Eat five pieces of fruit and vegetable daily. Limit your consumption of meat; eat wild grains and fish, reduce salt and sugar. Exercise regularly. Talk a lot and tell stories; don’t work too hard; get plenty of sleep, and share and share alike1.
Humans have been using their brains to think, and their stomachs to digest food, since the beginning of human times; both processes appear so normal that we take them for granted. However, in the past fifty years medical scientists have discovered so much about the human digestive system, and the significance of different kinds of food, that we have a better “user guide” that enables us to use our bodies more effectively and as healthy beings we are living far longer. Discoveries about the brain might soon give us a better “user guide” to our thought processes — that would be a prize well worth the search.
It was the work done by archaeologists at the Sterkfontein Caves outside Johannesburg that helped to identify empathy and language as key components in intellectual development2. Talking alone can’t explain the amazing outburst of creativity that has shaped, and then reshaped the human experience during the last 100,000 years. In a remarkable proposition put forward in 2001 “The Madness of Adam and Eve”, David Horrobin3 suggests that this could have been stimulated by a slight mutation in the nature of the fats that comprise the myelin sheathing in the brain, possibly caused when our distant ancestors found ways of adding significant amounts of fish to their diets. Extensive research has shown that about 1.5% of every population anywhere in the world has the appropriate combination of genes to create a predisposition for schizophrenia, though only half of these actually become schizophrenic. Schizophrenia is a devastating condition that brings much misery to the sufferers; their brains just don’t seem to work consistently; and easily deteriorate into total chaos and illogicality.
Horrobin suggests that schizophrenia is a disease that randomly destroys sections of myelin sheathing so that the brain simply “leaks”, thus making endless false connections. His fascinating proposition is this; amongst the first and second level relatives of schizophrenics are some of the most creative people in the world, people like Beethoven, Einstein, Darwin, Handel, Coleridge, Tchaikovsky, Leonardo de Vinci, Hans Christian Anderson and Winston Churchill. Perhaps, postulated Horrobin, schizophrenia is the yeast within the dough of modern humanity which, in small quantities, liberates amazing creativity, but if too concentrated destroys a person. Very few of us, for example, could have discovered penicillin, or plasma-screen technology, but many of us ordinary mortals have been able to incorporate this into our thinking. Human progress is dependent not simply on geniuses alone, but on people with lesser intellects able to see the application of novel propositions.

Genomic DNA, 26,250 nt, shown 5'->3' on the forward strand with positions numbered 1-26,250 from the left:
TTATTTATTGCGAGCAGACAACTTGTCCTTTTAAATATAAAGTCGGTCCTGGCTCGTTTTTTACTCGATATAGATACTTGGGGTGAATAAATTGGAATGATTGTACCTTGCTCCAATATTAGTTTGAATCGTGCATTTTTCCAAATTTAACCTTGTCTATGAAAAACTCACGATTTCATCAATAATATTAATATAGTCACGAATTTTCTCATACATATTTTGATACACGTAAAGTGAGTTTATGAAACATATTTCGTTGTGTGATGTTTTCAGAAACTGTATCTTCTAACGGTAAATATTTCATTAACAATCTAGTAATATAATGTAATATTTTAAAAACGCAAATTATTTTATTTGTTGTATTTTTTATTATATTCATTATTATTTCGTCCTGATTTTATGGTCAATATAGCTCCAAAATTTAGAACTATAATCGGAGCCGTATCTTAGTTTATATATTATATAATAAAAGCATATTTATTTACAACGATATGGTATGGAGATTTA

Could this be put to the test? In 1989 Professor Bryan Sykes of Oxford4 developed a technology for extracting mitochondria DNA out of very old bones, so revealing an exact history of that individual’s evolutionary past on the female side. Sykes’ work attracted great interest when he extracted such DNA from a 9,000 year old skeleton found in Cheddar Gorge. Comparing the mitochondria DNA of that skeleton with samples taken from local people he found that three of those currently living in the village of Cheddar (two school children and the local history teacher) were almost direct descendents on the female side of that long-dead man. This was a stunning result with enormous implications for both the scientists and historians.
So, might Horrobin’s proposition be used to explore the origins of schizophrenia? For more than 100 years archaeologists have known that another species of human, Neanderthal Man5, coexisted with ourselves until suddenly disappearing about 30,000 years ago. Neanderthals were very similar to us; they were a big, heavy-boned species, with large brains, but they don’t seem to have been that bright — they had no complex technology, no art, and no form of religious behaviour. Maybe they were just like us but, and here is the fascinating proposition, without the benefit of schizophrenia maybe they had no imagination, no ability to think outside the immediate present. They have been dead so long, is it possible to ever know?
So far none of the genetic studies instigated by Sykes and others have found any trace in existing humans of random DNA that might have come from any Neanderthal ancestors. If our distant ancestors did mate with such neighbours their offspring were probably sterile, like asses. Which poses a fascinating question. Suppose it were possible to extract Neanderthal DNA from bones three or four times older than those found in Cheddar, might this tell us far more about why modern man is as he is, than ever we could find out by comparing our DNA with that of the chimpanzees or the bongos? Such an experiment seems about to happen. Scientists at the Max Planck Institute in Leipzig6 are confident that they are close to developing the technology to extract such “uncontaminated” Neanderthal DNA, and then over a two or three-year period they might be able to reassemble the 3 billion building blocks of the Neanderthal genome. Then, by comparing our DNA with that of the Neanderthals, we might just be able to understand far more about what it is that gives our human brains their amazing “brightness”.
This is an unfolding story. Our “shadows” may be far more important than we realise7. It is similar genetic technologies that are helping to explain our species remarkable colonisation of the entire world, a story that continues in Thesis 90. Thesis 81: 27th August 2006